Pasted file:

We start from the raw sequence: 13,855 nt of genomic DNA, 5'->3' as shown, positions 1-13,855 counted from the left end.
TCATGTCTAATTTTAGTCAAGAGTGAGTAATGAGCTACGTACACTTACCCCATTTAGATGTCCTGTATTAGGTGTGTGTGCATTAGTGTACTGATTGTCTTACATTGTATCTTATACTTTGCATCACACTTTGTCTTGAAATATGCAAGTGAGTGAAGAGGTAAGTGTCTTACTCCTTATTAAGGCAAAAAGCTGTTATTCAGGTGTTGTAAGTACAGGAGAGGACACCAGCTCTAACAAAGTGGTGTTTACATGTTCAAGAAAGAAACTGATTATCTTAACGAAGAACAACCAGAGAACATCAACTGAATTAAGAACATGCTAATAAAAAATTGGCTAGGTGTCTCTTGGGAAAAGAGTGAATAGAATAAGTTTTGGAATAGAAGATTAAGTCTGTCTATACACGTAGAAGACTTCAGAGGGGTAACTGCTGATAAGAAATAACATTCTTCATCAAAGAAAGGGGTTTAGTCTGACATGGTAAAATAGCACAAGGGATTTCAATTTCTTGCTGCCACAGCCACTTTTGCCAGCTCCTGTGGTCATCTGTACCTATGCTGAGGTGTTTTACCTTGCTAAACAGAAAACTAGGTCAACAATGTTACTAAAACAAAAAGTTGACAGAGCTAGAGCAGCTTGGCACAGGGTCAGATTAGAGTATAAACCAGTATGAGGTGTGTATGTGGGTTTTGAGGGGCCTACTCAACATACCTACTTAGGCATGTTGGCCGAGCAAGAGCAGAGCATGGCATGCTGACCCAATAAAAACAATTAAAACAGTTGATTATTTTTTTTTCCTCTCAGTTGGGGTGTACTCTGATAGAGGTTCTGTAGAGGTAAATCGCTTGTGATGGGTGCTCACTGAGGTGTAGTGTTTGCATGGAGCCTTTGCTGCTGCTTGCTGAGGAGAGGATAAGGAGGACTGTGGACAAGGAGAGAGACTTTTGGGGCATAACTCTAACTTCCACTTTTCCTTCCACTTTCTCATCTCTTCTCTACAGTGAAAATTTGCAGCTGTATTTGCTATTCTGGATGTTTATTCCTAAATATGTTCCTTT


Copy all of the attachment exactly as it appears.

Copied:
We start from the raw sequence: 13,855 nt of genomic DNA, 5'->3' as shown, positions 1-13,855 counted from the left end.
TCATGTCTAATTTTAGTCAAGAGTGAGTAATGAGCTACGTACACTTACCCCATTTAGATGTCCTGTATTAGGTGTGTGTGCATTAGTGTACTGATTGTCTTACATTGTATCTTATACTTTGCATCACACTTTGTCTTGAAATATGCAAGTGAGTGAAGAGGTAAGTGTCTTACTCCTTATTAAGGCAAAAAGCTGTTATTCAGGTGTTGTAAGTACAGGAGAGGACACCAGCTCTAACAAAGTGGTGTTTACATGTTCAAGAAAGAAACTGATTATCTTAACGAAGAACAACCAGAGAACATCAACTGAATTAAGAACATGCTAATAAAAAATTGGCTAGGTGTCTCTTGGGAAAAGAGTGAATAGAATAAGTTTTGGAATAGAAGATTAAGTCTGTCTATACACGTAGAAGACTTCAGAGGGGTAACTGCTGATAAGAAATAACATTCTTCATCAAAGAAAGGGGTTTAGTCTGACATGGTAAAATAGCACAAGGGATTTCAATTTCTTGCTGCCACAGCCACTTTTGCCAGCTCCTGTGGTCATCTGTACCTATGCTGAGGTGTTTTACCTTGCTAAACAGAAAACTAGGTCAACAATGTTACTAAAACAAAAAGTTGACAGAGCTAGAGCAGCTTGGCACAGGGTCAGATTAGAGTATAAACCAGTATGAGGTGTGTATGTGGGTTTTGAGGGGCCTACTCAACATACCTACTTAGGCATGTTGGCCGAGCAAGAGCAGAGCATGGCATGCTGACCCAATAAAAACAATTAAAACAGTTGATTATTTTTTTTTCCTCTCAGTTGGGGTGTACTCTGATAGAGGTTCTGTAGAGGTAAATCGCTTGTGATGGGTGCTCACTGAGGTGTAGTGTTTGCATGGAGCCTTTGCTGCTGCTTGCTGAGGAGAGGATAAGGAGGACTGTGGACAAGGAGAGAGACTTTTGGGGCATAACTCTAACTTCCACTTTTCCTTCCACTTTCTCATCTCTTCTCTACAGTGAAAATTTGCAGCTGTATTTGCTATTCTGGATGTTTATTCCTAAATATGTTCCTTT